This new effort will consist of multiple small group gatherings in California with state elected officials, local elected officials, environmental non-governmental organizations, and economic development, energy, and local union/building and trade representatives.

The discussion will include 15-20 participants with three to four NRC representatives and a facilitator. The NRC’s objective is to maintain the small group size to promote frank, two-way discussions and dialogue.

The discussions will be closed to public observation. The information discussed as part of this effort will be placed on the NRC SONGS special webpage prior to the discussions. No decisions about restart will be announced at these gatherings.

Note: Here are the titles and organizations of the folks invited to participate:

Local elected officials

The mayors of: Los Angeles, Mission Viejo, Santa Ana, Vista, Encinitas, Irvine, Laguna Beach, Solana Beach, Huntington Beach, Laguna Niguel, Aliso Viejo, Laguna Woods, Del Mar, San Clemente, San Juan Capistrano, Dana Point, San Diego, Redondo Beach, Laguna Hills, Industry, West Hollywood, Escondido, La Habra, Covina, and Hesperia.

San Diego Unified School District, Board President

State Level

California Energy Commission, California Public Utilities Commission (CPUC), and California Assembly

Environmental Non-Governmental Organizations

Residents Organized for a Safe Environment (ROSE), Peace Resource Center of San Diego, Citizens’ Oversight, Sierra Club, San Clemente Green, San Onofre Safety, Democratic Party of San Diego, Alliance for Nuclear Responsibility, Friends of the Earth, Committee to Bridge the Gap, DAB Safety Team, Earth Ocean Society, and Women’s Energy Matters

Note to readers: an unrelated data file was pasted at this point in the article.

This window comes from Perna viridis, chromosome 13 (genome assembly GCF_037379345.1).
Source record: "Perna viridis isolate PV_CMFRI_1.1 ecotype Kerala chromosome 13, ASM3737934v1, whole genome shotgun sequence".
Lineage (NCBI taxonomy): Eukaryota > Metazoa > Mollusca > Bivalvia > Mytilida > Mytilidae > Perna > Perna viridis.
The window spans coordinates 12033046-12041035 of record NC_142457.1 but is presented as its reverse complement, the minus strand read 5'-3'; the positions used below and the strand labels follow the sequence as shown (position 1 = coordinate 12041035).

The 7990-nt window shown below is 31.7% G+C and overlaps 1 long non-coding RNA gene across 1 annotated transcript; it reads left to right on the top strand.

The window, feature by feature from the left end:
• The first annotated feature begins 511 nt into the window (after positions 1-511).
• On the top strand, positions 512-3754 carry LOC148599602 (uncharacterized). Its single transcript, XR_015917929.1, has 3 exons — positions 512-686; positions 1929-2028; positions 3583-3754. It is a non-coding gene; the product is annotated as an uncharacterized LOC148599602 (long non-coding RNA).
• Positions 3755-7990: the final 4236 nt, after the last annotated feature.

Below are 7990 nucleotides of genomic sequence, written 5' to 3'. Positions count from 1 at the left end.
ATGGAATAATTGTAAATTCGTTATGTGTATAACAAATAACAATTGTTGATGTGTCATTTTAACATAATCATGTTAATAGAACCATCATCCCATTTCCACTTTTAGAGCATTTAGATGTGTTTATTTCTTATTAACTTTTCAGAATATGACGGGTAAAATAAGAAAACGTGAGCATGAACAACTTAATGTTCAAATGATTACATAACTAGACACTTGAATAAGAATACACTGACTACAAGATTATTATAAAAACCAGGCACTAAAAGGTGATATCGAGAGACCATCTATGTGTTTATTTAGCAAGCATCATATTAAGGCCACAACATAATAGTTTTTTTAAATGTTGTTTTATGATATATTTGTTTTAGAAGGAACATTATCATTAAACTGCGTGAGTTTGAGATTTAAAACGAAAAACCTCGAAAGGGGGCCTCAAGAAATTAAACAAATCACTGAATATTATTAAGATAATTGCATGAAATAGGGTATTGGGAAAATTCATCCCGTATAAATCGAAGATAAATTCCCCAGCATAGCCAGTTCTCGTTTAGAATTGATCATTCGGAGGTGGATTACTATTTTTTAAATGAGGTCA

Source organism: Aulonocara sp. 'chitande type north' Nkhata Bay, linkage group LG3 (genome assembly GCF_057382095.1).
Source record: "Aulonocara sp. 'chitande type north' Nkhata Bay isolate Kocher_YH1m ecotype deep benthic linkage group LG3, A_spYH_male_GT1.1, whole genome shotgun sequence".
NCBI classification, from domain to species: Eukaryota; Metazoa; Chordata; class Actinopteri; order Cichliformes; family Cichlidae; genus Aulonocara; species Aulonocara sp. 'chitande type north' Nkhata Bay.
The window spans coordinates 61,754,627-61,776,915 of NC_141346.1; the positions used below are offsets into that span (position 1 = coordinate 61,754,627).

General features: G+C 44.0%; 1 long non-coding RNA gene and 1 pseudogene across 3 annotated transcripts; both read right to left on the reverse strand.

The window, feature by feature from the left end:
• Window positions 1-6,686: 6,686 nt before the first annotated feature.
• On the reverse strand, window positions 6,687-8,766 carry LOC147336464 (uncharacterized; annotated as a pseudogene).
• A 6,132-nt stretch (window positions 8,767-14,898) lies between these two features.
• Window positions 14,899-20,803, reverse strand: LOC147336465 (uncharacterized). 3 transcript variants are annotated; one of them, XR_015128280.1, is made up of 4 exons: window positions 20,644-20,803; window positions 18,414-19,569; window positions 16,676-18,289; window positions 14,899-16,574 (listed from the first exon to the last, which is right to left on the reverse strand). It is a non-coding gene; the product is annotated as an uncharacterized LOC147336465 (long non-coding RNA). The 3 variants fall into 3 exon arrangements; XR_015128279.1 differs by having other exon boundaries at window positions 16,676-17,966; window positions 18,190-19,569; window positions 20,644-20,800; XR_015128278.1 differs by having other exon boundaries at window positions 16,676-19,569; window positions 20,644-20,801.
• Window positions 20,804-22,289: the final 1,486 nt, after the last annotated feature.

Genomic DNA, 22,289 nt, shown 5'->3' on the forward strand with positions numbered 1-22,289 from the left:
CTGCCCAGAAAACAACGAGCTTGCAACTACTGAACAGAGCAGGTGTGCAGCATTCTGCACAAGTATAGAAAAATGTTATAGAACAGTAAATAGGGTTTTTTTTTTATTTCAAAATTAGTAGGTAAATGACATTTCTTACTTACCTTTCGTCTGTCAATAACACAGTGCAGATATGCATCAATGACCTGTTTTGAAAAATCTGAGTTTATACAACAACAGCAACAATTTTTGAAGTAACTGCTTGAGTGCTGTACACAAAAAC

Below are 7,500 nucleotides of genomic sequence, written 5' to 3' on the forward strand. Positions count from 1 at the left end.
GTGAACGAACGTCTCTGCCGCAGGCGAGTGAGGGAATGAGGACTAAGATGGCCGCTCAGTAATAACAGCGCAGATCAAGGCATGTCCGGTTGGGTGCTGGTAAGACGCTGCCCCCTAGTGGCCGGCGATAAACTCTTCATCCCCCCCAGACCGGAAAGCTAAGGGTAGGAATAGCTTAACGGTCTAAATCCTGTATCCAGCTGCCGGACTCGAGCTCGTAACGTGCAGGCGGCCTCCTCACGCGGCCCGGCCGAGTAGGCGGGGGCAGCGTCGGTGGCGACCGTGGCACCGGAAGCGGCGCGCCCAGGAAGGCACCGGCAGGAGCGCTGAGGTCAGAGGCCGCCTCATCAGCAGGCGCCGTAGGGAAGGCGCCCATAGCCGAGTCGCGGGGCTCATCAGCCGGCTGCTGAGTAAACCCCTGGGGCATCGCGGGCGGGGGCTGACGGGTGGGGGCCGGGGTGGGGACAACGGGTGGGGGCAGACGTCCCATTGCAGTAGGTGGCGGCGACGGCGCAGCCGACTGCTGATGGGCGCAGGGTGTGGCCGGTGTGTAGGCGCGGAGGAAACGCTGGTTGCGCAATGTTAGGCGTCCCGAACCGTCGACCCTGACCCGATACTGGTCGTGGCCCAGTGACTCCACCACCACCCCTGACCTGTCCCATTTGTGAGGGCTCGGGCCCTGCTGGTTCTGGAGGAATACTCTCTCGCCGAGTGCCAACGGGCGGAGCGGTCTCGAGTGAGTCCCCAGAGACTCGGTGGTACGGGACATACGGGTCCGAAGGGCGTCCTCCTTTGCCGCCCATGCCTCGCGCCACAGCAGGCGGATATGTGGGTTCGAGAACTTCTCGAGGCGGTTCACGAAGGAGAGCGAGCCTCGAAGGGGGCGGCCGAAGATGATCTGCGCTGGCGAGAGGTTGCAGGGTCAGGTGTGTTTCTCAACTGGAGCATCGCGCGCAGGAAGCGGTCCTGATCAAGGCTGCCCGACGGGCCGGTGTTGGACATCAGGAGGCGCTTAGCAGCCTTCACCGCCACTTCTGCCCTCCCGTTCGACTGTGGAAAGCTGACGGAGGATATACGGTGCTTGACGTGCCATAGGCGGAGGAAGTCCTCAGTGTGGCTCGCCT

Economic Development, Energy and Local Unions

Business Manager UWUA, Local 246, SD Building & Construction Trades Council, IBEW Local 47, Orange County Taxpayers Association, Huntington Beach Chamber of Commerce, Cypress College, Chapman University, Los Kitos Farm, Muni-Fed Energy, Southeast Community Development Corporation, California Small Business Association, Orange County Hispanic Chamber of Commerce, Santa Ana Chamber of Commerce, and Adams Real

Plus — four other individuals with unknown organizational ties

Two Important Reports about Steam Generators at SONGS Go Public

Victor Dricks
Senior Public Affairs Officer
 

The NRC made public today redacted versions of two reports prepared by Mitsubishi Heavy Industries concerning the steam generator replacement at the San Onofre Nuclear Generating Station (SONGS).

The Steam Generator Root Cause Analysis Report and a Supplemental Technical Evaluation Report  were prepared by Mitsubishi Heavy Industries as part of its effort to determine what contributed to the unusual wear in the steam generators after they were installed in 2010 and 2011 at Units 2 and 3, respectively.

The NRC is using a variety of regulatory actions, such as inspections and investigations, to ensure that it is comprehensively addressing the issues that have arisen at the SONGS nuclear power plant.

On Sept. 28, 2012, the NRC began an expansive investigation on the completeness and accuracy of information that Edison provided to the NRC regarding the steam generator degradation under the NRC’s regulatory requirements.